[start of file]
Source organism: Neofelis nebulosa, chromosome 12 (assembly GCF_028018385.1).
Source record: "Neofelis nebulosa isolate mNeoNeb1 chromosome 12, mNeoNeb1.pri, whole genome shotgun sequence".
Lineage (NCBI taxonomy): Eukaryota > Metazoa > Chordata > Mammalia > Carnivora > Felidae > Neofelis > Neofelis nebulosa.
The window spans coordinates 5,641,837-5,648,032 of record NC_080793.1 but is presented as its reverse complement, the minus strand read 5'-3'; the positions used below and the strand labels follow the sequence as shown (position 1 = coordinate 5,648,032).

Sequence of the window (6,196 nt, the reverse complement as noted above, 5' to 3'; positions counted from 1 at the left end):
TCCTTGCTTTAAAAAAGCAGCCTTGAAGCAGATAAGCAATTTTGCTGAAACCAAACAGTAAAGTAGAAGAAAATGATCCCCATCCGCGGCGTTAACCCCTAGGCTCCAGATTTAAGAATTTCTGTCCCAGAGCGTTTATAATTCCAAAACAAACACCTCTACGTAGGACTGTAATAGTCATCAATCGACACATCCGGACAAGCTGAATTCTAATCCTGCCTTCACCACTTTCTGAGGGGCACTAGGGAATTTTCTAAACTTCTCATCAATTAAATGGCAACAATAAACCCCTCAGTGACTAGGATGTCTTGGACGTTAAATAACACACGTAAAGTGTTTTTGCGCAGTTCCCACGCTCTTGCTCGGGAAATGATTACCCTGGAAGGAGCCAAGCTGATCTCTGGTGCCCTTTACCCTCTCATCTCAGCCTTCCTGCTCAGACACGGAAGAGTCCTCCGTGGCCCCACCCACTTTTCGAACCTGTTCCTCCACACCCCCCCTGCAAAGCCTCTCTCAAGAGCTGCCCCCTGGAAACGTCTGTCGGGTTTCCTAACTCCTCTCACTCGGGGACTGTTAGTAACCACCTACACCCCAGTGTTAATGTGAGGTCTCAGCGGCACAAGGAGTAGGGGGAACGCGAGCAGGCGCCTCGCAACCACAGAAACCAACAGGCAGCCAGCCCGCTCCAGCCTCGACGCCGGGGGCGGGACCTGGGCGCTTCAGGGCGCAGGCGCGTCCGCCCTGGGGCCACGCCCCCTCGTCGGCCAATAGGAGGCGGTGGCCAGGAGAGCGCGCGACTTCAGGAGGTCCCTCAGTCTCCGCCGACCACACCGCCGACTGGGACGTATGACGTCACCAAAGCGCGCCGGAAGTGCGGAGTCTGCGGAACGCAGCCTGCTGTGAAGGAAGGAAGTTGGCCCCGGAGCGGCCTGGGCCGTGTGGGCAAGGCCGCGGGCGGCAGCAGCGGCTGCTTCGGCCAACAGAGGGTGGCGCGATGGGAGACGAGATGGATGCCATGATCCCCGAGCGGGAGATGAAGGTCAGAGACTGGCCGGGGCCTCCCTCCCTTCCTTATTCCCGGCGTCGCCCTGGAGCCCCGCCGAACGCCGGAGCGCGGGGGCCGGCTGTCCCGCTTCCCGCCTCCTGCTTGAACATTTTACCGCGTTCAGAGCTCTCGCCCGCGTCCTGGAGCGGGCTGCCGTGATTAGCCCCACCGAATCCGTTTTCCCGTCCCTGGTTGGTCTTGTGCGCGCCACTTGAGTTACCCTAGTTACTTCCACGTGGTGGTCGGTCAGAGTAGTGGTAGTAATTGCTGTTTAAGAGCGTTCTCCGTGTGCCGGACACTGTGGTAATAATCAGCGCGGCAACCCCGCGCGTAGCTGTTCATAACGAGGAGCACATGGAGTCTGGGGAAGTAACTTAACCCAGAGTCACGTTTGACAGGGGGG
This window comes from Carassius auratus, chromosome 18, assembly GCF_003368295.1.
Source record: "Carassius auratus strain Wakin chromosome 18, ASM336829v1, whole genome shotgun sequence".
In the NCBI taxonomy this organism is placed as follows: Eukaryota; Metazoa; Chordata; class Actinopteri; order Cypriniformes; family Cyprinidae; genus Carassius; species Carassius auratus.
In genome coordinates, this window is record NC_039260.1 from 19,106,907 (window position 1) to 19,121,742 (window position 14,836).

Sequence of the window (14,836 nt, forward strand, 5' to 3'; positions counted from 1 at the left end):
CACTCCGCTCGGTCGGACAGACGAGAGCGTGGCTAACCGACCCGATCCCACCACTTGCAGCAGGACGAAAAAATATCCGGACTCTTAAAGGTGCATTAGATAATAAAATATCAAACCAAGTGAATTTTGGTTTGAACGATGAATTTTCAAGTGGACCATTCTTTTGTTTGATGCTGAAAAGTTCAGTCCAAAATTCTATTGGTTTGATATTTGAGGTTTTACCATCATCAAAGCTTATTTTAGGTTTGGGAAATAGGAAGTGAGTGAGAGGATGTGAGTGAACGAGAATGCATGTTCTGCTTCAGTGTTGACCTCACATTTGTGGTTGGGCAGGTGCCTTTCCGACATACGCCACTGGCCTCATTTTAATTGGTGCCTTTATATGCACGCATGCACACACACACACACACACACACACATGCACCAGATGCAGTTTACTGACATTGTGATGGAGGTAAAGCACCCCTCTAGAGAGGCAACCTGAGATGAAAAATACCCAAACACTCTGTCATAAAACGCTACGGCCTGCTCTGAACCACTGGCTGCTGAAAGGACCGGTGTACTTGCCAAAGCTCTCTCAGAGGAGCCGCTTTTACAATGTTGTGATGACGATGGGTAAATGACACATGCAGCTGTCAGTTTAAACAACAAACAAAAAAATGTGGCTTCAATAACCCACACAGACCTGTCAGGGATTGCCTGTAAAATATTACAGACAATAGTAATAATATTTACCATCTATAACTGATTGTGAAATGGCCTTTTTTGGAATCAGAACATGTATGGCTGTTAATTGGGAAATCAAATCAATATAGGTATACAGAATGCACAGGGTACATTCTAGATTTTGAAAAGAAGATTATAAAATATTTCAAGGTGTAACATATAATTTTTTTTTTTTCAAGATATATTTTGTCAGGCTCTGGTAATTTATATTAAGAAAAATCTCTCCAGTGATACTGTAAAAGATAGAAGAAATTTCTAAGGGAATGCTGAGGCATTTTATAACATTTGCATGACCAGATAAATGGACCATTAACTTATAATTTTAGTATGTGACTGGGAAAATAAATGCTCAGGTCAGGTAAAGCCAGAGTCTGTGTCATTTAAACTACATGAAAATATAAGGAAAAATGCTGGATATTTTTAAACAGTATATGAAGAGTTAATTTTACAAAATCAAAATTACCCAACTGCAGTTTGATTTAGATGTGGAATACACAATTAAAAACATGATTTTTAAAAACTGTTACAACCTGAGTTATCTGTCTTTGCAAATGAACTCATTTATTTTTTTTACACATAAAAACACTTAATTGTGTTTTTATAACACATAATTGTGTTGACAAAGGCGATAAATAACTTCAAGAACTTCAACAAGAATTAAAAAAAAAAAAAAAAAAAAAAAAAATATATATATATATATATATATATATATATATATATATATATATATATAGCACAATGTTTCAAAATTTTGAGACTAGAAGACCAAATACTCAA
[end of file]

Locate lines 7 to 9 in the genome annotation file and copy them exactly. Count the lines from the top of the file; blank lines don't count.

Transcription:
This window comes from Carassius auratus, chromosome 18, assembly GCF_003368295.1.
Source record: "Carassius auratus strain Wakin chromosome 18, ASM336829v1, whole genome shotgun sequence".
In the NCBI taxonomy this organism is placed as follows: Eukaryota; Metazoa; Chordata; class Actinopteri; order Cypriniformes; family Cyprinidae; genus Carassius; species Carassius auratus.